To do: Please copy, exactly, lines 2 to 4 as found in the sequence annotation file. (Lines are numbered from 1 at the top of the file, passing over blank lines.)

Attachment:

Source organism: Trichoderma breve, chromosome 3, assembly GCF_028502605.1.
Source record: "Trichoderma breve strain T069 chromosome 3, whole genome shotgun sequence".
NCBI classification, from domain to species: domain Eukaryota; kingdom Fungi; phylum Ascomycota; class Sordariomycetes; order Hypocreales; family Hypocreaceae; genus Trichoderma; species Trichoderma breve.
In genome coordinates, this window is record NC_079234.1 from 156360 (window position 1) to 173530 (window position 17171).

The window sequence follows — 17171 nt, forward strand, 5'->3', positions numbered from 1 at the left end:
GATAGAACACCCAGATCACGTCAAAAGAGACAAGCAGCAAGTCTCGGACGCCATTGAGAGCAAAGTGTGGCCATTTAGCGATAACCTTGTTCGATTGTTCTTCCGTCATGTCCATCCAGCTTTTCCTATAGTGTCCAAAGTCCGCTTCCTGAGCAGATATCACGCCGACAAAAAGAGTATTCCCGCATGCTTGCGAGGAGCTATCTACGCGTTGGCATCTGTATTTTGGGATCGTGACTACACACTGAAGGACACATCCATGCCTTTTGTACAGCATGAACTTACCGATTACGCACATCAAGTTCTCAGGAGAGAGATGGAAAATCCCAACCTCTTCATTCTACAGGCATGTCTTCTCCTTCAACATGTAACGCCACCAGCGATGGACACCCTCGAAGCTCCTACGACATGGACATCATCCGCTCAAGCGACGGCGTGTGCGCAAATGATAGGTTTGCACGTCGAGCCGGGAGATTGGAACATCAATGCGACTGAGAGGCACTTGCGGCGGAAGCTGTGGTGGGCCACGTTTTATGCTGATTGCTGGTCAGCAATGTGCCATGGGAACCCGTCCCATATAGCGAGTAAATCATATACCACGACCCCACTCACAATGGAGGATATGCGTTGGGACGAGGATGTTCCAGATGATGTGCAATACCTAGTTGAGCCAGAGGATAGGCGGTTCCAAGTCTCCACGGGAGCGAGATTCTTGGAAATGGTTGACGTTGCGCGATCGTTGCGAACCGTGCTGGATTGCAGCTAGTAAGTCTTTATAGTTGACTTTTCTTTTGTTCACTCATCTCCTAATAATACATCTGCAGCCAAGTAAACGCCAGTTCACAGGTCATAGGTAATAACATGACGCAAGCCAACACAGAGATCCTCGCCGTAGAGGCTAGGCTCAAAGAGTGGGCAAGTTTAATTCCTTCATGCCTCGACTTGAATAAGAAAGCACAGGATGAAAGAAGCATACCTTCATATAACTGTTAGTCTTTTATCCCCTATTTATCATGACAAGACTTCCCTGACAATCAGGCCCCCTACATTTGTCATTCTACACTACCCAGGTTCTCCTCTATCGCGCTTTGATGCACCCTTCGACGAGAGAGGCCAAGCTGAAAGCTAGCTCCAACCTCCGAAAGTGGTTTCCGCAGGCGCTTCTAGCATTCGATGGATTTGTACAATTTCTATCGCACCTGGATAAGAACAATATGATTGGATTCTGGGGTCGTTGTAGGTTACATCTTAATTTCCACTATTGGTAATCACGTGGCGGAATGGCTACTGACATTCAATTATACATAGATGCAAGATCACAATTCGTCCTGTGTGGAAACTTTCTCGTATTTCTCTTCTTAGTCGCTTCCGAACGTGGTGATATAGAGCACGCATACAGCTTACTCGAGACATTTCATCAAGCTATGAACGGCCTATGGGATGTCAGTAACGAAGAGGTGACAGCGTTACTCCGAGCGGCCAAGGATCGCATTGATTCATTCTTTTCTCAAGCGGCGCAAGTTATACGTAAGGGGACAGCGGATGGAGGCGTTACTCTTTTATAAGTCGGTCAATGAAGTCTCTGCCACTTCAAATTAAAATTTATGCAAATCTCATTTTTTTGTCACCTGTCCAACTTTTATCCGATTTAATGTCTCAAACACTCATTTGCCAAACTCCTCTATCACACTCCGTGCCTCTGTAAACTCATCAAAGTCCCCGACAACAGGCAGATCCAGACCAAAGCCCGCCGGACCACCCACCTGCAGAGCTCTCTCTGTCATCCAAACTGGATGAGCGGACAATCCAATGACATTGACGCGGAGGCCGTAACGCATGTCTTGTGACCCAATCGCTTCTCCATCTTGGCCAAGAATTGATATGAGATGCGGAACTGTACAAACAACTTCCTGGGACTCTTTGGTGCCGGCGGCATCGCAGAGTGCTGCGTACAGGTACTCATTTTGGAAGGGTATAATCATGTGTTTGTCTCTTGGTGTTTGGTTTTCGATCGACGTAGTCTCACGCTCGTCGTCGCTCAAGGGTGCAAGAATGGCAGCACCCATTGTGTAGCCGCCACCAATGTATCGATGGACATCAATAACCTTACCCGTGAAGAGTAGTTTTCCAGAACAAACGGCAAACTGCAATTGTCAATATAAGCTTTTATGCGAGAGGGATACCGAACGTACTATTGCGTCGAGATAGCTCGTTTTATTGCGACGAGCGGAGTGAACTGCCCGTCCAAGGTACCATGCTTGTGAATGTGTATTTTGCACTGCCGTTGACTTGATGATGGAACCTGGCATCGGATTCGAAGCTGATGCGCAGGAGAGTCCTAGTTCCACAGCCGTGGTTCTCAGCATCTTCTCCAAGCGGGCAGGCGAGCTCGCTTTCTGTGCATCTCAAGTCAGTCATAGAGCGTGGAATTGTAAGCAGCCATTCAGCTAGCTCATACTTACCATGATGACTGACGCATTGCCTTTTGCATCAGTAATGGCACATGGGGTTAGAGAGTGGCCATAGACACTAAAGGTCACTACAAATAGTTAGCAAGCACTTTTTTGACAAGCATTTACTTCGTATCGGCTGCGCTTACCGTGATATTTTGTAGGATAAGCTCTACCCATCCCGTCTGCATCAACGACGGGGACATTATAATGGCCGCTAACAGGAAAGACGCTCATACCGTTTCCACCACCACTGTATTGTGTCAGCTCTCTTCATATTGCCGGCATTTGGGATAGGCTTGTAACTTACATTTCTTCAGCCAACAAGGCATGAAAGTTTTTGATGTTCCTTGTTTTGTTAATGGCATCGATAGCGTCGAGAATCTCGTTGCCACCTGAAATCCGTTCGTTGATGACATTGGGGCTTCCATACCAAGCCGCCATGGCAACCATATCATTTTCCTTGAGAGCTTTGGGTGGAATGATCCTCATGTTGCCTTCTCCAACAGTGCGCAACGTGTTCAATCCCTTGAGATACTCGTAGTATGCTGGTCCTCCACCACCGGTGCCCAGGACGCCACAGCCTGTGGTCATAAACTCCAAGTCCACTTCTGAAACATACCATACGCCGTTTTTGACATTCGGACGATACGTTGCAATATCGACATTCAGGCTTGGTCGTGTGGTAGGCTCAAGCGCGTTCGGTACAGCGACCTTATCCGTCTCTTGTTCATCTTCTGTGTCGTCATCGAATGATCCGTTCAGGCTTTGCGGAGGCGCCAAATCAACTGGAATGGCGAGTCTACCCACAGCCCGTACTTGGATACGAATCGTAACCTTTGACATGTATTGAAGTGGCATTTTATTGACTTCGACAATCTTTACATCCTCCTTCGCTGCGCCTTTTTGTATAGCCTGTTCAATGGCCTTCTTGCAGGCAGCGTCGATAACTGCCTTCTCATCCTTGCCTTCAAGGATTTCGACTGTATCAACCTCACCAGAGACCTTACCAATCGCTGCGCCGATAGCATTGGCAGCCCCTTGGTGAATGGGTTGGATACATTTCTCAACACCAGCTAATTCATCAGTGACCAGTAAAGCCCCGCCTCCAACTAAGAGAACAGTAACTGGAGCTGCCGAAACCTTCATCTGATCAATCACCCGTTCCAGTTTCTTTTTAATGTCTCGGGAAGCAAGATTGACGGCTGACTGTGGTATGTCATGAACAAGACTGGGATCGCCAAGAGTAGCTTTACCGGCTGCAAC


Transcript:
Source record: "Trichoderma breve strain T069 chromosome 3, whole genome shotgun sequence".
NCBI classification, from domain to species: domain Eukaryota; kingdom Fungi; phylum Ascomycota; class Sordariomycetes; order Hypocreales; family Hypocreaceae; genus Trichoderma; species Trichoderma breve.
In genome coordinates, this window is record NC_079234.1 from 156360 (window position 1) to 173530 (window position 17171).